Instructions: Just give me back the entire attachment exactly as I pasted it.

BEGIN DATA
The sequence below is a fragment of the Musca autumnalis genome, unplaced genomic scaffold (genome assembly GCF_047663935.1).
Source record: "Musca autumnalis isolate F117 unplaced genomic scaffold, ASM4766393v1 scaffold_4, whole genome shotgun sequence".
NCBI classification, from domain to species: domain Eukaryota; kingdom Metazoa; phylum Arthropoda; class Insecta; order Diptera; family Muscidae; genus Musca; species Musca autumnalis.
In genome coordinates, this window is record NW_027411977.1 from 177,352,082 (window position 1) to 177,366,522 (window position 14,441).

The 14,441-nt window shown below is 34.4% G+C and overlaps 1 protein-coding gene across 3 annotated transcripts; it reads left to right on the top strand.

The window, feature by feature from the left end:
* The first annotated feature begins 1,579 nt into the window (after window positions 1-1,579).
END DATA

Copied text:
The sequence below is a fragment of the Musca autumnalis genome, unplaced genomic scaffold (genome assembly GCF_047663935.1).
Source record: "Musca autumnalis isolate F117 unplaced genomic scaffold, ASM4766393v1 scaffold_4, whole genome shotgun sequence".
NCBI classification, from domain to species: domain Eukaryota; kingdom Metazoa; phylum Arthropoda; class Insecta; order Diptera; family Muscidae; genus Musca; species Musca autumnalis.
In genome coordinates, this window is record NW_027411977.1 from 177,352,082 (window position 1) to 177,366,522 (window position 14,441).

The 14,441-nt window shown below is 34.4% G+C and overlaps 1 protein-coding gene across 3 annotated transcripts; it reads left to right on the top strand.

The window, feature by feature from the left end:
* The first annotated feature begins 1,579 nt into the window (after window positions 1-1,579).